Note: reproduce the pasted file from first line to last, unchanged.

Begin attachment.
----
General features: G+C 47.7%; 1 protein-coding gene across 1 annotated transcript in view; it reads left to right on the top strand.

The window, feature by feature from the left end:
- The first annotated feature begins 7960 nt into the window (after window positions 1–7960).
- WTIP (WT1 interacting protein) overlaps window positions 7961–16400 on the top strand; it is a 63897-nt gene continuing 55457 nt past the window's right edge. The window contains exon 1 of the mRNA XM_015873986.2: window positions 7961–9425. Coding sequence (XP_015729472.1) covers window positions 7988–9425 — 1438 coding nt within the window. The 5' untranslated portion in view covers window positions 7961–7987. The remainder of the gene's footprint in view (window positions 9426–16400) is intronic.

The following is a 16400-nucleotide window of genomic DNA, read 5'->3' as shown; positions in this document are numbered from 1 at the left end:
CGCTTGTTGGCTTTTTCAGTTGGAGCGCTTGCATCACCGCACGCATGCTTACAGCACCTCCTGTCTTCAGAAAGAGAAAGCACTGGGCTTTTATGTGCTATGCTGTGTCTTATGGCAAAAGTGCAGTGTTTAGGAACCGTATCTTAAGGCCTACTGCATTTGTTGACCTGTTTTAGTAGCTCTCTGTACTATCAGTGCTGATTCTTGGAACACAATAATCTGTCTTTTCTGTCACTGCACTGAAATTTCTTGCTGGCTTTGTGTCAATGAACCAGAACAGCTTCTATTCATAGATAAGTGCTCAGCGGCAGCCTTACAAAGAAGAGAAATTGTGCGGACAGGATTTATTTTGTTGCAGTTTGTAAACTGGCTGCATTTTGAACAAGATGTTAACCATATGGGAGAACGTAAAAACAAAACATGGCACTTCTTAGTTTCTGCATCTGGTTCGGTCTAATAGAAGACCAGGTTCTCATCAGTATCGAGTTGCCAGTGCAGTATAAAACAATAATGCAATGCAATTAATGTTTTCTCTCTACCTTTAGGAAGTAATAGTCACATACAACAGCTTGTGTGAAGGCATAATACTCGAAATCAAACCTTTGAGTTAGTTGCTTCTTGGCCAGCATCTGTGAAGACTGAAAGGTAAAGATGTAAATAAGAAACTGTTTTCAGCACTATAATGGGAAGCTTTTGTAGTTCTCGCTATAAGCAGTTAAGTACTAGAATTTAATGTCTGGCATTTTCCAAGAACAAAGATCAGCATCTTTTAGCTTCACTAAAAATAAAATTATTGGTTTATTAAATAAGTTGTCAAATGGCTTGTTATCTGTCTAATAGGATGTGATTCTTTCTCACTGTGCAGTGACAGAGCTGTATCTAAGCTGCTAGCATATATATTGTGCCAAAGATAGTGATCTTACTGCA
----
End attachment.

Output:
General features: G+C 47.7%; 1 protein-coding gene across 1 annotated transcript in view; it reads left to right on the top strand.

The window, feature by feature from the left end:
- The first annotated feature begins 7960 nt into the window (after window positions 1–7960).
- WTIP (WT1 interacting protein) overlaps window positions 7961–16400 on the top strand; it is a 63897-nt gene continuing 55457 nt past the window's right edge. The window contains exon 1 of the mRNA XM_015873986.2: window positions 7961–9425. Coding sequence (XP_015729472.1) covers window positions 7988–9425 — 1438 coding nt within the window. The 5' untranslated portion in view covers window positions 7961–7987. The remainder of the gene's footprint in view (window positions 9426–16400) is intronic.

The following is a 16400-nucleotide window of genomic DNA, read 5'->3' as shown; positions in this document are numbered from 1 at the left end:
CGCTTGTTGGCTTTTTCAGTTGGAGCGCTTGCATCACCGCACGCATGCTTACAGCACCTCCTGTCTTCAGAAAGAGAAAGCACTGGGCTTTTATGTGCTATGCTGTGTCTTATGGCAAAAGTGCAGTGTTTAGGAACCGTATCTTAAGGCCTACTGCATTTGTTGACCTGTTTTAGTAGCTCTCTGTACTATCAGTGCTGATTCTTGGAACACAATAATCTGTCTTTTCTGTCACTGCACTGAAATTTCTTGCTGGCTTTGTGTCAATGAACCAGAACAGCTTCTATTCATAGATAAGTGCTCAGCGGCAGCCTTACAAAGAAGAGAAATTGTGCGGACAGGATTTATTTTGTTGCAGTTTGTAAACTGGCTGCATTTTGAACAAGATGTTAACCATATGGGAGAACGTAAAAACAAAACATGGCACTTCTTAGTTTCTGCATCTGGTTCGGTCTAATAGAAGACCAGGTTCTCATCAGTATCGAGTTGCCAGTGCAGTATAAAACAATAATGCAATGCAATTAATGTTTTCTCTCTACCTTTAGGAAGTAATAGTCACATACAACAGCTTGTGTGAAGGCATAATACTCGAAATCAAACCTTTGAGTTAGTTGCTTCTTGGCCAGCATCTGTGAAGACTGAAAGGTAAAGATGTAAATAAGAAACTGTTTTCAGCACTATAATGGGAAGCTTTTGTAGTTCTCGCTATAAGCAGTTAAGTACTAGAATTTAATGTCTGGCATTTTCCAAGAACAAAGATCAGCATCTTTTAGCTTCACTAAAAATAAAATTATTGGTTTATTAAATAAGTTGTCAAATGGCTTGTTATCTGTCTAATAGGATGTGATTCTTTCTCACTGTGCAGTGACAGAGCTGTATCTAAGCTGCTAGCATATATATTGTGCCAAAGATAGTGATCTTACTGCA